What are challenges to environmental leadership and park maintenance within JRPS as a whole?
The biggest challenge to any company or system is a lack of support from the greater community. This is especially obvious in the history of the James River Park system. Since 1972, the parks have struggled with pollutants from power plants and factories, litter from oblivious park goers, and rebuff from the city government when all but one employee was fired in the 1980s. The challenges that environmental leadership and park maintenance of the James River Park System face do not stem from those in charge, but from the shortage of people who actively support them.
The support of and work done on the James River Park System results from its history. One can see the progress that has been made based on the people who swim in the river today with abandonment, whereas in the 1950’s and 60’s, large efforts made to keep people out of the river due to the dangerous contaminants. This started to change in 1972 with the opening of the park system. However, the city had little interest in helping the river, which was made apparent in the 1980’s when all of the park employees were fired except for Ralph White. In their opinion, there was no benefit in investing money and time into employing people to work for the park system. Despite this major set back, White was able to pull volunteers to help keep the river clean. For the past few decades, the Mayor and city council have taken an increased interest in the river, but not all for the right reasons. The city funds part of the park system because there are financial and political advantages for them to gain from it. Although there is support today from the greater community and local government, it is not necessarily stable nor guaranteed in the distant future. If the river stops benefitting the city, the James River Park System cannot count on its active support.
Before environmental leadership and park maintenance can think about the future of the James River Park System, they have to backtrack and correct past mistakes that have been made, specifically pollutants that still create problems today. When the Clean Water Act of 1972 was passed, the water was dangerous to swim in or to use at all, and great strides have been made in improving water quality. However, there are still issues that do not comply with the Act, and park maintenance and environmental advocates have to handle this with little help from the government. For example, our paddle trip to Dutch Gap in part revolved around the Dominion coal plant, which “looms ominously on the horizon” (Dutch Gap Notes). The coal plant releases steam and toxic coal ash, both of which keep the river warm year round and make the plant a danger for the environment around it. Higher temperatures mean the water can dissolve more minerals from rock and have a higher electrical conductivity, and it holds less dissolved oxygen than cold water. Additionally, some compounds, including arsenic, mercury, lead which come from coal ash, can be more toxic to animals at higher temperatures. The amount of these pollutants that are released do not meet EPA standards, but the plant is still allowed to operate because it is making strides to meet its goals. Improving or not, the toxic pollutants are a big issue and make it difficult to keep the water clean. The environmental leadership and park maintenance are challenged by plants and factories who do not comply with safe water practices and the government agencies that allow them to stay open.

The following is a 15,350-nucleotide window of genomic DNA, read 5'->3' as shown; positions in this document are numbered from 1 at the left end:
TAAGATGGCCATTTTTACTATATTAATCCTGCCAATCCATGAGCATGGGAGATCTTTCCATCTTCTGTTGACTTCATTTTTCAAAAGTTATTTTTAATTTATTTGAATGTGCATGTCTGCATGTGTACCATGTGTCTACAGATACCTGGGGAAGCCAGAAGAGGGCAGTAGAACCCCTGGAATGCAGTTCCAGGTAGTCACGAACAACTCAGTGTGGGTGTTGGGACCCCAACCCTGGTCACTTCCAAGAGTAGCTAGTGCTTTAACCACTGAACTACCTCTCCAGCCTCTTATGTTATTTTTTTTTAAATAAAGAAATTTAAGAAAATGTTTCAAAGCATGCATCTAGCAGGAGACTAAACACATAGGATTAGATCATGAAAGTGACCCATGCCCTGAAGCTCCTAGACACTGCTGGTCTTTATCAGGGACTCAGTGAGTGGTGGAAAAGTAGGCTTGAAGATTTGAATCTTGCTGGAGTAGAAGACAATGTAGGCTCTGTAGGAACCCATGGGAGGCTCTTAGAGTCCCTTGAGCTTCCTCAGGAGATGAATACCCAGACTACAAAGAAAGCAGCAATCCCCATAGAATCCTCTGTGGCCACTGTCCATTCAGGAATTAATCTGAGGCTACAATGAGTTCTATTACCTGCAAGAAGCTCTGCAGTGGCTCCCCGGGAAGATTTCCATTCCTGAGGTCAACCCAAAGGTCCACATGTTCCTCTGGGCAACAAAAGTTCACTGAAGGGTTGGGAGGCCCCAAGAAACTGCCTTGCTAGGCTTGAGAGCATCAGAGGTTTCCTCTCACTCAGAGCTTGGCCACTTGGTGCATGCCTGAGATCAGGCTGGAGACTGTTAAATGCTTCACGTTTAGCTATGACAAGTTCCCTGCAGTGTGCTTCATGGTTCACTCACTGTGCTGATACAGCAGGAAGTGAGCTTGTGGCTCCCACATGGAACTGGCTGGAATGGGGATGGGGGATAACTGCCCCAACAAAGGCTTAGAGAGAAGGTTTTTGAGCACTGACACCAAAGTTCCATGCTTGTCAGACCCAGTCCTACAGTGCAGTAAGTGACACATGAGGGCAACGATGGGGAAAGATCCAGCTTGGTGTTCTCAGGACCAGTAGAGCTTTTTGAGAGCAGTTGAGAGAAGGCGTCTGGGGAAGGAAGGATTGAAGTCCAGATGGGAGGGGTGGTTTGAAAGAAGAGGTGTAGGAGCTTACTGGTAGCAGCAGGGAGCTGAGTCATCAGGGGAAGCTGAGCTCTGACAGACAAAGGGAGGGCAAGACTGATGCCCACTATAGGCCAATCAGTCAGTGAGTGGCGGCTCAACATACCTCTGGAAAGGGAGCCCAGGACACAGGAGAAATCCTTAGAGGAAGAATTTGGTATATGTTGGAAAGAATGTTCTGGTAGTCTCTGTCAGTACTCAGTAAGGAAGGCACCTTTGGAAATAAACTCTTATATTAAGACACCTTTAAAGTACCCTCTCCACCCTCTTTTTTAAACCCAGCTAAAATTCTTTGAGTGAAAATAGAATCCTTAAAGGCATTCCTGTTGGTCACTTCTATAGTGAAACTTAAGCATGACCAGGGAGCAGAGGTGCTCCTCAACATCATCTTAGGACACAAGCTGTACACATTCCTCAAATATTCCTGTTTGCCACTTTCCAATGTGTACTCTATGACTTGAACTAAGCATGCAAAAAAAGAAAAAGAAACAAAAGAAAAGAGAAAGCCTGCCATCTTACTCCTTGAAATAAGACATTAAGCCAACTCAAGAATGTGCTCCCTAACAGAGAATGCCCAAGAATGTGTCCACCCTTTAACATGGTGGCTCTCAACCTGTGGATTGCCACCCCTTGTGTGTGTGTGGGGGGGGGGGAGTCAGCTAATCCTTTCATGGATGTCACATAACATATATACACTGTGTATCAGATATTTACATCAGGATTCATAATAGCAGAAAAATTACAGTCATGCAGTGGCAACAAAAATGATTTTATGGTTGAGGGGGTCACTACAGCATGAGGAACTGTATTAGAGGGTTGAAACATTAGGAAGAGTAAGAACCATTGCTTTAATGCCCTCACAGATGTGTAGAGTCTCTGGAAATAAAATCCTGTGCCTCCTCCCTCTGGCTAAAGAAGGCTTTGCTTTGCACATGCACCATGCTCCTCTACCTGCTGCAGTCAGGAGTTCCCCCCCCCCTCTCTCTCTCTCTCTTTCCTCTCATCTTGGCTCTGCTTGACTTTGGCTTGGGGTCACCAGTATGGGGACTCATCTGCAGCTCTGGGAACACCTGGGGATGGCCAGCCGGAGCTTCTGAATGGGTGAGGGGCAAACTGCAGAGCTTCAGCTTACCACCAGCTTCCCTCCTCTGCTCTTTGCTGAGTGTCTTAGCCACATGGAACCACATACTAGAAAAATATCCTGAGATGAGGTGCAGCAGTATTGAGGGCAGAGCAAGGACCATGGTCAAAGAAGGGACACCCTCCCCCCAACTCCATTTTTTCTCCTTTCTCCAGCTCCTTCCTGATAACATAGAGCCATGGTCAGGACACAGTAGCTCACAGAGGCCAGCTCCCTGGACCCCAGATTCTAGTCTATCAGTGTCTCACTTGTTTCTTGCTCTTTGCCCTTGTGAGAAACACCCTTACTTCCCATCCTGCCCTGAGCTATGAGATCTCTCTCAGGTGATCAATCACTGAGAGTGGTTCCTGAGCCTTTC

An apathetic community is another obstacle that park leaders face. Park management cannot effectively keep the James River Park System clean when people come every week and leave behind beer bottles, plastic bags, and other trash that contaminates the river. An apathetic populace lacks the sense of community that is built on awareness, appraisal, and action. Many of the people who use the James River Park System go to college in the area or are visiting from out of town, or even live in Richmond and are just uninformed about the environmental issues of the James. When they are unaware of how their actions of littering, using too much water in their homes, overfishing, etc. affect the river, they do not give a second thought to their unsustainable practices. More people need to be aware of the issues of The James because taking care of it is hierarchical in nature. People who visit the River are important because they can help reduce pollution by picking up after themselves. Less litter helps those who are dedicated to service that helps the environmental leaders and park maintenance, and those who are dedicated to the river may eventually become leaders of the Park System. If no one at the bottom of this hierarchy cares, the leadership struggles, and we could revert back to the times of the 50’s where it was necessary to keep people out of the River.
One person cannot build an empire, or protect a River System, on his own. He needs sustained support from the community and government to ensure that the health of James River Park System is at least maintained, if not improved. In the past, local government agencies have made decisions with detrimental impacts on the park system, such as firing all but one employee of the Park System. As if that were not enough, James River Park employees, volunteers, and advocates have also fought pollution ranging from big coal plants to litter, all of which reverses some of the progress made on the river. Environmental leadership and park maintenance require support from the community to effectively do their job, and the lack of this support is the biggest challenge that they face as a whole.